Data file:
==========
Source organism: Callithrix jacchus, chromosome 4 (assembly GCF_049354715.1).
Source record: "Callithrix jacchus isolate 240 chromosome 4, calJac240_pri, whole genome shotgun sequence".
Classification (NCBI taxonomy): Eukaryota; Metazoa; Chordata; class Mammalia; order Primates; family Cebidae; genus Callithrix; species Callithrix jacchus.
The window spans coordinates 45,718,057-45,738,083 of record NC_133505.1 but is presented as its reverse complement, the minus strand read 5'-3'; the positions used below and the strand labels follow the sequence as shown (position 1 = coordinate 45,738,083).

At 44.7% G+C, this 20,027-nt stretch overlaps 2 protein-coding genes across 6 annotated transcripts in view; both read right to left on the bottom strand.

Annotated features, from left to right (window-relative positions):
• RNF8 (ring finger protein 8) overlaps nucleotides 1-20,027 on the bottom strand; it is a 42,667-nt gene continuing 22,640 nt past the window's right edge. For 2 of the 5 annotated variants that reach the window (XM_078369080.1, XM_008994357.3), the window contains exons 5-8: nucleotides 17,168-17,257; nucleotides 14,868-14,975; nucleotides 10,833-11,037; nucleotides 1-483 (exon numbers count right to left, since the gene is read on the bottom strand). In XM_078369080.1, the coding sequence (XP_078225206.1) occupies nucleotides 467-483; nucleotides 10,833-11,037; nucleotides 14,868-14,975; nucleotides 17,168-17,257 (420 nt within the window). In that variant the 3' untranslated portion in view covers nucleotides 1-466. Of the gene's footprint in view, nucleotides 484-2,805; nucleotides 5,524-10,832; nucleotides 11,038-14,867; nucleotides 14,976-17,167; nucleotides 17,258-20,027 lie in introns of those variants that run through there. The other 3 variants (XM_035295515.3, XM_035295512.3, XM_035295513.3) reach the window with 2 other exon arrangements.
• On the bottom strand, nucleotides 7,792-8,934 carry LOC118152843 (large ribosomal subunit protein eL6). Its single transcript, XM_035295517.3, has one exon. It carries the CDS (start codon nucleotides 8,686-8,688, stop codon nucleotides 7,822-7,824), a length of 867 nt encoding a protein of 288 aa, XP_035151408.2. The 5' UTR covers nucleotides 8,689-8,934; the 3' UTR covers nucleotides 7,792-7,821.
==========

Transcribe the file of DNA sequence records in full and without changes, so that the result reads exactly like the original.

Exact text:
Source organism: Callithrix jacchus, chromosome 4 (assembly GCF_049354715.1).
Source record: "Callithrix jacchus isolate 240 chromosome 4, calJac240_pri, whole genome shotgun sequence".
Classification (NCBI taxonomy): Eukaryota; Metazoa; Chordata; class Mammalia; order Primates; family Cebidae; genus Callithrix; species Callithrix jacchus.
The window spans coordinates 45,718,057-45,738,083 of record NC_133505.1 but is presented as its reverse complement, the minus strand read 5'-3'; the positions used below and the strand labels follow the sequence as shown (position 1 = coordinate 45,738,083).

At 44.7% G+C, this 20,027-nt stretch overlaps 2 protein-coding genes across 6 annotated transcripts in view; both read right to left on the bottom strand.

Annotated features, from left to right (window-relative positions):
• RNF8 (ring finger protein 8) overlaps nucleotides 1-20,027 on the bottom strand; it is a 42,667-nt gene continuing 22,640 nt past the window's right edge. For 2 of the 5 annotated variants that reach the window (XM_078369080.1, XM_008994357.3), the window contains exons 5-8: nucleotides 17,168-17,257; nucleotides 14,868-14,975; nucleotides 10,833-11,037; nucleotides 1-483 (exon numbers count right to left, since the gene is read on the bottom strand). In XM_078369080.1, the coding sequence (XP_078225206.1) occupies nucleotides 467-483; nucleotides 10,833-11,037; nucleotides 14,868-14,975; nucleotides 17,168-17,257 (420 nt within the window). In that variant the 3' untranslated portion in view covers nucleotides 1-466. Of the gene's footprint in view, nucleotides 484-2,805; nucleotides 5,524-10,832; nucleotides 11,038-14,867; nucleotides 14,976-17,167; nucleotides 17,258-20,027 lie in introns of those variants that run through there. The other 3 variants (XM_035295515.3, XM_035295512.3, XM_035295513.3) reach the window with 2 other exon arrangements.
• On the bottom strand, nucleotides 7,792-8,934 carry LOC118152843 (large ribosomal subunit protein eL6). Its single transcript, XM_035295517.3, has one exon. It carries the CDS (start codon nucleotides 8,686-8,688, stop codon nucleotides 7,822-7,824), a length of 867 nt encoding a protein of 288 aa, XP_035151408.2. The 5' UTR covers nucleotides 8,689-8,934; the 3' UTR covers nucleotides 7,792-7,821.